It’s often said that a good book can transport you to another place, but with the right title, you can visit another time as well. Historical fiction can transform what mighty seem like dry and dusty history by showcasing the possible thoughts and feelings of people living through that time period.
This collection of books I’m recommending includes some classic young adult historical fiction, as well as some brand new titles. There’s a something here for everyone, with murders, mysteries, romance, war, and adventure bringing these historical settings to life.
A true classic of young adult fiction, Catherine, Called Birdy by Karen Cushman won the Newbery Honor in 1995 and has remained one of my favourite books ever since. Catherine is an unusually well-educated girl and the book takes the form of the diary that she keeps as she tries to avoid being married off by her boorish father. This book truly captures the spirit of the middle ages, and there are thousands of tiny details about the music, food, clothing, people, and places that make it seem as though you have stepped back to 1290 and become friends with the charming Catherine.
Gilt by Katherine Longshore takes the reader all the way back to the opulent court of King Henry the eighth. The year is 1540 and Henry has just married his fifth wife, Catherine Howard. This is a privileged but dangerous position to be in. The novel tells the story of Catherine’s best friend Kitty Tylney, as she watches Catherine rise to the position of Queen and then lose everything.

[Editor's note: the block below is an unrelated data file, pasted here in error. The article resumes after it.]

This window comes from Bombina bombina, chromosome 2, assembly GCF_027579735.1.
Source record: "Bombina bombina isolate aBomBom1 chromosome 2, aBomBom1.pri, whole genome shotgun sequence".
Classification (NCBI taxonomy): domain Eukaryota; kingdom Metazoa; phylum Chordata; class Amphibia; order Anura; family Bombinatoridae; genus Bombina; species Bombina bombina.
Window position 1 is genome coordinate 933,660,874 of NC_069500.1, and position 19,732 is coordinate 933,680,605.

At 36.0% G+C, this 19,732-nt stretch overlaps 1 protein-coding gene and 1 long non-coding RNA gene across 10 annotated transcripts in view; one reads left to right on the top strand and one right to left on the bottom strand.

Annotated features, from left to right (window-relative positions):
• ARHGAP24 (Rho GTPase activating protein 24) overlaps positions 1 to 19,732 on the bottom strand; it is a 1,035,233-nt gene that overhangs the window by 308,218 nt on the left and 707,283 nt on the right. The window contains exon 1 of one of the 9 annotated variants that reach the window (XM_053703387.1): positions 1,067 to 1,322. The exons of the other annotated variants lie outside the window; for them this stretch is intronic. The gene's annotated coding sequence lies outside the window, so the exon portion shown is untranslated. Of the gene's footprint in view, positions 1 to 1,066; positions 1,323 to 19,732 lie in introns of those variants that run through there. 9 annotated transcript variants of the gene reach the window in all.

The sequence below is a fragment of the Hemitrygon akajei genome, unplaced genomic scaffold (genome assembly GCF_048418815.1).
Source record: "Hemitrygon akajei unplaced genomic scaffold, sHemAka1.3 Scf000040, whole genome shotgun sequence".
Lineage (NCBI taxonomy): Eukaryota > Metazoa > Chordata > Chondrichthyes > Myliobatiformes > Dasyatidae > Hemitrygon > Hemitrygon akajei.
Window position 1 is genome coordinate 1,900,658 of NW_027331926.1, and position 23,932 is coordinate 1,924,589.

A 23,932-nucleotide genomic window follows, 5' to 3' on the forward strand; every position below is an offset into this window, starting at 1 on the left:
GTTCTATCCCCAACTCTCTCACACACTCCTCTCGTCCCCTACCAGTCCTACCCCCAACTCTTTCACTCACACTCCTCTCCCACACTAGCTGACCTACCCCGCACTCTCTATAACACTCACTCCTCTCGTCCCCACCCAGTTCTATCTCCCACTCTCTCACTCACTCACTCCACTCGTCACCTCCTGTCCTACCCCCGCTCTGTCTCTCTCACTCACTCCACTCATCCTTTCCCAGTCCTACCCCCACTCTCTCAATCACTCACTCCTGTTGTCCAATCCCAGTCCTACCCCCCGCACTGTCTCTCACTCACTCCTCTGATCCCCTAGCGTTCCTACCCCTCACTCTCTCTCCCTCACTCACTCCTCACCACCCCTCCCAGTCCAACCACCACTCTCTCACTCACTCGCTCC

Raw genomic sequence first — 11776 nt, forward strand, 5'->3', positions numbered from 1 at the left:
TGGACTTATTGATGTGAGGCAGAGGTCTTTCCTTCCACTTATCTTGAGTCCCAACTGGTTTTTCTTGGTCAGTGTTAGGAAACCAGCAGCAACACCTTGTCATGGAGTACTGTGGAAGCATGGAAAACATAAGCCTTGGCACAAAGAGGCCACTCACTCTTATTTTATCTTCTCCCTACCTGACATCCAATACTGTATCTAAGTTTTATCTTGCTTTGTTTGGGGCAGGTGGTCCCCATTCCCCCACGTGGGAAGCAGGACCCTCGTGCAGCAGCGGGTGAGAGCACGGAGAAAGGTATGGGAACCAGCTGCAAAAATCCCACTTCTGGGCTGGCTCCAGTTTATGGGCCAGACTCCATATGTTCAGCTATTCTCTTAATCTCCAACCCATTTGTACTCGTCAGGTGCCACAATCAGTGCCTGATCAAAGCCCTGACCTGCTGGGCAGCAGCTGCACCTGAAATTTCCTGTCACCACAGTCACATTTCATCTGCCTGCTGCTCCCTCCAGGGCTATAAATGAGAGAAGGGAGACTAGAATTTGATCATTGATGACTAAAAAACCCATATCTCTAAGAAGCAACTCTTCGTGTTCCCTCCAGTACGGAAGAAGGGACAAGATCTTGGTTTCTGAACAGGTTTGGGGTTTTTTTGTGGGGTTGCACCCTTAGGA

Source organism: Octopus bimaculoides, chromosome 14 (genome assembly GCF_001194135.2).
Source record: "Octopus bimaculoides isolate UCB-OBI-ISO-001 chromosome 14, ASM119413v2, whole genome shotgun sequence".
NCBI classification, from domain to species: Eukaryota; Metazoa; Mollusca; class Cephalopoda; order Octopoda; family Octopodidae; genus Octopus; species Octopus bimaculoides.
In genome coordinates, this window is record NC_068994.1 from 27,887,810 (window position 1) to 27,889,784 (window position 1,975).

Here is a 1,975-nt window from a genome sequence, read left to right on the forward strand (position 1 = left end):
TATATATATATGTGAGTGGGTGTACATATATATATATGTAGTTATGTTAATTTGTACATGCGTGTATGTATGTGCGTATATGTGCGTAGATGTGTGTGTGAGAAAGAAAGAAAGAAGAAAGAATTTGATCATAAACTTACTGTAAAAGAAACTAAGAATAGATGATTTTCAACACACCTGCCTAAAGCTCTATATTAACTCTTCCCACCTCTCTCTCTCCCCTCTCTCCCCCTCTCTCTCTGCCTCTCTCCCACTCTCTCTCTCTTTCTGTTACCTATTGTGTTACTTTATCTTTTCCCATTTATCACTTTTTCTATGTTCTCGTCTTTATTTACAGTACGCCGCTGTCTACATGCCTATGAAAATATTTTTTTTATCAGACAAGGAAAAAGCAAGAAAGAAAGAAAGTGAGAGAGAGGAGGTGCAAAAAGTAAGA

First in a series of four books, Luxe by Anna Godbersen is a gossipy treat that unravels the mystery behind the sudden accidental death of Elizabeth Holland. Told from the perspectives of five different New York teenagers who are leading wildly scandalous lives, and flouting the restrictive social codes of the time this book will have you hooked from the first page. It’s a completely captivating read, similar to Gossip Girl, but set in 1899.
The 2016 winner of the Scott O’Dell Award for Historical Fiction, Hired Girl by Laura Amy Schlitz isn’t full of jewels, glamour, or royalty but it does have heart, hope, romance, and a feisty main character. Joan longs to be more than just a farm girl and after her father refuses to allow her to attend school, she runs away from her family’s farm to take a position cleaning and cooking for six dollars a week in the home of a wealthy Baltimore family. There she begins a journey of self-exploration and learning as she tries to create a future for herself.
There is a ton of historical fiction set during the Second World War, but two titles I would like to recommend are Code Name Verity by Elizabeth Wein and Salt to the Sea by Ruta Sepetys. They both tell the stories of teenagers struggling to stay alive and protect their secrets during a dangerous and tragic times. In Salt to the Sea, four teenagers meet as they try to secure passage on the Wilhelm Gustloff a ship that would take them to safety, away from the advancing Soviet Army. Code Name Verity tells the story of a team of two teenage girls working for the British war effort. Verity is captured while spying in France, and as she awaits her fate in prison she writes down her story.